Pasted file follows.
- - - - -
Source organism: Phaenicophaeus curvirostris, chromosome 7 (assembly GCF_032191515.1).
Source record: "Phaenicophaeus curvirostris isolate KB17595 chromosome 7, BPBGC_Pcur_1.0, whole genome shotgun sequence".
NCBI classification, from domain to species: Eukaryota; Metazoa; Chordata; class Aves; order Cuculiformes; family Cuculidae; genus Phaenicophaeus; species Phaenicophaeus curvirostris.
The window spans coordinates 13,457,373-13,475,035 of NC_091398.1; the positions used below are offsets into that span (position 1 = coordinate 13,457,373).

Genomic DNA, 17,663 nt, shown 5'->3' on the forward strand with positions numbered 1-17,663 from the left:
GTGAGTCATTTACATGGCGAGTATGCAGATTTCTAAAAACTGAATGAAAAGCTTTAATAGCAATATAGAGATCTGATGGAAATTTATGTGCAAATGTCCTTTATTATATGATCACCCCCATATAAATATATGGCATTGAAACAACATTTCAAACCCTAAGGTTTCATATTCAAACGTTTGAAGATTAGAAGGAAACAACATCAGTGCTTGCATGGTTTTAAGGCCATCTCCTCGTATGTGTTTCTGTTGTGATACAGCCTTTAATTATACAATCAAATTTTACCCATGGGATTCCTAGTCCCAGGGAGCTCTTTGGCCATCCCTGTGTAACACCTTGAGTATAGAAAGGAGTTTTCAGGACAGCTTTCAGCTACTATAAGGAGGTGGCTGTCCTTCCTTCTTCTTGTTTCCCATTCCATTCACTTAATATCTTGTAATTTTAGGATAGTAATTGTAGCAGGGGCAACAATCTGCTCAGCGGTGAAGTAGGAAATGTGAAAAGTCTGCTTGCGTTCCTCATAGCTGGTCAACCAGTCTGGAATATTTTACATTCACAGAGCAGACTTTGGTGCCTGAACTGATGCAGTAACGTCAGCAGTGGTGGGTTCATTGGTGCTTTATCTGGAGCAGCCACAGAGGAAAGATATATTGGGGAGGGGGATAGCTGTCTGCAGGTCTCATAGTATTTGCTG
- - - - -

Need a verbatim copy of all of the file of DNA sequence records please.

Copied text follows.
Source organism: Phaenicophaeus curvirostris, chromosome 7 (assembly GCF_032191515.1).
Source record: "Phaenicophaeus curvirostris isolate KB17595 chromosome 7, BPBGC_Pcur_1.0, whole genome shotgun sequence".
NCBI classification, from domain to species: Eukaryota; Metazoa; Chordata; class Aves; order Cuculiformes; family Cuculidae; genus Phaenicophaeus; species Phaenicophaeus curvirostris.
The window spans coordinates 13,457,373-13,475,035 of NC_091398.1; the positions used below are offsets into that span (position 1 = coordinate 13,457,373).

Genomic DNA, 17,663 nt, shown 5'->3' on the forward strand with positions numbered 1-17,663 from the left:
GTGAGTCATTTACATGGCGAGTATGCAGATTTCTAAAAACTGAATGAAAAGCTTTAATAGCAATATAGAGATCTGATGGAAATTTATGTGCAAATGTCCTTTATTATATGATCACCCCCATATAAATATATGGCATTGAAACAACATTTCAAACCCTAAGGTTTCATATTCAAACGTTTGAAGATTAGAAGGAAACAACATCAGTGCTTGCATGGTTTTAAGGCCATCTCCTCGTATGTGTTTCTGTTGTGATACAGCCTTTAATTATACAATCAAATTTTACCCATGGGATTCCTAGTCCCAGGGAGCTCTTTGGCCATCCCTGTGTAACACCTTGAGTATAGAAAGGAGTTTTCAGGACAGCTTTCAGCTACTATAAGGAGGTGGCTGTCCTTCCTTCTTCTTGTTTCCCATTCCATTCACTTAATATCTTGTAATTTTAGGATAGTAATTGTAGCAGGGGCAACAATCTGCTCAGCGGTGAAGTAGGAAATGTGAAAAGTCTGCTTGCGTTCCTCATAGCTGGTCAACCAGTCTGGAATATTTTACATTCACAGAGCAGACTTTGGTGCCTGAACTGATGCAGTAACGTCAGCAGTGGTGGGTTCATTGGTGCTTTATCTGGAGCAGCCACAGAGGAAAGATATATTGGGGAGGGGGATAGCTGTCTGCAGGTCTCATAGTATTTGCTG